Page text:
Must ensure that weekly progress plans etc are sent to HQ and that any anomaly of any kind is reported.
Liaise frequently with the colliery Planner and Geologist and Safety Engineer / Officer, Ventilation Officer etc.
To be on 24 hour call and must have a system for Emergency organisation and also to measure the scene of all serious accidents both fatal and non-fatal and major incidents and prepare plans for submission via the Manager to the local Mines Inspector for the District.
All pits vary, however generally there would be some good kind of liaison between the Surveyor and the Assistant Manager re developments and Undermanager(s) regarding underground face working, face straightness, lengths and seam sections and gate lines, special works etc. more or less on a daily basis and at pits with Deputy Managers the 'odd balm pot scheme' to brighten the day, when it could be least needed.
I personally got to know all the Deputies, Overmen and development teams and created a good working relationship, necessary at times when needing to get into a work place.
I always found by having a word now and then with others both on the surface and underground I got great co-operation with anything I wanted to do without the slightest hesitation, such as the Blacksmiths, Welders, Joiners, Painters, Mechanics, Electricians, Yard men, Lamp Cabin staff, Pit top men, Banksmen, Coal Prep, Weigh Clerks, etc, etc.
And underground, the Onsetters, Pump men, haulage teams, Conveyor attendants, etc, etc.
I did this at my previous pit Teversal and it worked.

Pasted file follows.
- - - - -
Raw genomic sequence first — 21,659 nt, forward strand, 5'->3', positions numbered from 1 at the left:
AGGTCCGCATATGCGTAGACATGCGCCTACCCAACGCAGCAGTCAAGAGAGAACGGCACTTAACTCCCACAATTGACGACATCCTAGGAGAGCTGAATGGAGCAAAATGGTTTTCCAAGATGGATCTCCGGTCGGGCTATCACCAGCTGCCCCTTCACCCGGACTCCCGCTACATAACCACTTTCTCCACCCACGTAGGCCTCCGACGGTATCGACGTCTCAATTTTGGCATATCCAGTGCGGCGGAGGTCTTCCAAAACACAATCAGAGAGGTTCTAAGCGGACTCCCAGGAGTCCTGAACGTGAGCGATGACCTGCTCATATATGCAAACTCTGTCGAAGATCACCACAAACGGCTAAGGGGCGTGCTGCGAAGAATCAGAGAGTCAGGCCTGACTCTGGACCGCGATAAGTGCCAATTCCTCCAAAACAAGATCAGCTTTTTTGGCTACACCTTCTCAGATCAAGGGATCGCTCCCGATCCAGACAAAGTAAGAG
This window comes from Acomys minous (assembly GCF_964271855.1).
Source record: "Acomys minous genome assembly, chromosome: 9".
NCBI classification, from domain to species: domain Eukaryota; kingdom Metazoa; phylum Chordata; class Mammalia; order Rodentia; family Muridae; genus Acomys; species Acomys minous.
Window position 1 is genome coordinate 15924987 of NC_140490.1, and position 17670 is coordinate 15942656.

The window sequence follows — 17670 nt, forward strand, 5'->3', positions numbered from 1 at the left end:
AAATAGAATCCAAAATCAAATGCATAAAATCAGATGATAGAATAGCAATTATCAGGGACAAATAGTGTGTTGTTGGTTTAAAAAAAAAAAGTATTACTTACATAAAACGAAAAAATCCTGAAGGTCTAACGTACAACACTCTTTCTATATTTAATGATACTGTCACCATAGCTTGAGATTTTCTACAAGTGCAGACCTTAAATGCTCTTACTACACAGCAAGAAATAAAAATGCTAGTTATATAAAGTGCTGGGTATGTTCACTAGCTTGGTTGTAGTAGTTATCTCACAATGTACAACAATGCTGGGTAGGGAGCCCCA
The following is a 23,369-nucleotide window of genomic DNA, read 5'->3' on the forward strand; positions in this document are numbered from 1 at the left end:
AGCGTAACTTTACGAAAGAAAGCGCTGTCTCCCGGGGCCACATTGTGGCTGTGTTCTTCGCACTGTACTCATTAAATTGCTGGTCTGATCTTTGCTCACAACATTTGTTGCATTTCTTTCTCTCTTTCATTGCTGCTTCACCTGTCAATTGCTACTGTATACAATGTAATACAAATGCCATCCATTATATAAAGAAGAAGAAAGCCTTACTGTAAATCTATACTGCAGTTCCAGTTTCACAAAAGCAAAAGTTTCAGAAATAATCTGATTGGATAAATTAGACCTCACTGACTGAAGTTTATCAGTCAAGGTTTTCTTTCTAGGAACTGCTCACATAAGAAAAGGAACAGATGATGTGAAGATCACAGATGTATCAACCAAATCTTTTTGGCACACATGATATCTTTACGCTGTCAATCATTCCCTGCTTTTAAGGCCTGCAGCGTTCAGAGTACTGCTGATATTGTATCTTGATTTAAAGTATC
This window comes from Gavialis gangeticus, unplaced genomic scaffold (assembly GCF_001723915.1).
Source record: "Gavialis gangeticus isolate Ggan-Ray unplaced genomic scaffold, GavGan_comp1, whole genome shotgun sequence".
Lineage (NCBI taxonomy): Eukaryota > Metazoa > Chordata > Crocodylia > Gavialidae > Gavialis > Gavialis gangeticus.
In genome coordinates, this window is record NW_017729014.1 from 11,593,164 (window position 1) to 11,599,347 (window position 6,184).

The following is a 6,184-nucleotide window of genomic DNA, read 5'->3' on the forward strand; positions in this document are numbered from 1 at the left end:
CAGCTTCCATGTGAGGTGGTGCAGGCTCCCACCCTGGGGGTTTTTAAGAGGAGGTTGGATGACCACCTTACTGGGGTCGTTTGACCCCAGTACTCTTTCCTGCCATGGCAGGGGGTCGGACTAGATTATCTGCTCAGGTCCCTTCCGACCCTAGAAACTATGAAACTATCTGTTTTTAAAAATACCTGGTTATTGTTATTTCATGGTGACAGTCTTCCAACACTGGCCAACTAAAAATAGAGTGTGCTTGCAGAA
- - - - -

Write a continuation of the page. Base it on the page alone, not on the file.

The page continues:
To carry out statutory surveys underground using a variety of instruments, such as dial surveys from inbye theodolite bases, or use of theodolite only, and today the use of the total station theodolite (not necessarily requiring any readings to be written in a note book as there is a memory chip).
To determine the position of the workings and to carry out final surveys of panels etc polygonally where practicable, along with levellings, in accordance with the Surveying Code of Practice. To maintain direction of roadways as per the fully signed and agreed Development plan of which the Surveyor and Senior Surveyors are signatories.
A typical weekly progress plan is shown with another seam either above or below in outline so that possible interaction can be noted.
Another major part of a Surveyor’s job is to ensure that thirling surveys are carried out correctly, i.e. where 2 roadways are to join at a predetermined spot or roadways advancing towards each other in line and must connect ‘spot on’.
These surveys needed carrying out at least twice to prevent any basic error being overlooked and if possible by another Surveyor.